Jenny proudly shares that, today, a new generation is discovering Cones’ work and helping us all to reconsider this amazing artist’s place in history. “For a long time, she was labeled a pictorialist,” Jenny says. “But there’s a lot more to her than that.”
Art House II
DysonPaintings.info| 430 W. Loveland Ave, Loveland
Deirdre Dyson opened her first Loveland studio—Art House—in 1980 as a gallery, art supply and framing store, with classes offered on the side. That bode well for the next 10 years, while she taught art at Loveland High School.
Today, Art House II—Deirdre’s current studio/gallery—displays more than 200 pieces. “When people visit my studio for the first time, they usually give me a ‘wow!’” she says. “They’re struck by my use of bold, vibrant color, which I use to capture atmosphere and mood.”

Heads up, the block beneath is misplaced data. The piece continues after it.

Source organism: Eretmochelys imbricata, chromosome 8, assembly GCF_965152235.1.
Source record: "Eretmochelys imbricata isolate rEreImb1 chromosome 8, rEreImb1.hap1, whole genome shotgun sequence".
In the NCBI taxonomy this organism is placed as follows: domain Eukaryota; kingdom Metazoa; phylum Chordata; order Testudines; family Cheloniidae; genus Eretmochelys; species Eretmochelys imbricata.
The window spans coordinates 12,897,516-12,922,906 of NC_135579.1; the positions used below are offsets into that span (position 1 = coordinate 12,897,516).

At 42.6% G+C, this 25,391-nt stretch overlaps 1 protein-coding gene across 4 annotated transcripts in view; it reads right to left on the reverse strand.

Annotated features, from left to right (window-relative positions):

Deirdre’s love of community has led to her serving as president/board member of Loveland Arts Council for the last 10 years—she’s also a founding member of the Loveland Stage Company, as well as founder/co-founder of Loveland Art Show, Paint the Town, Music in the Park, Christmas in Loveland, and Art League of Loveland.
“I’m inspired by natural forms of trees, flowers, landscapes and seasons,” Deirdre says. “As well as buildings and scenes from both local landmarks and on painting trips through the U.S. and abroad.”
“Communities with thriving art thrive in other ways, too ... art is the best way to uplift yourself!”
“We all need beauty and creativity in our lives—and every community benefits from a strong arts culture ... it’s what brings joy to the human spirit.”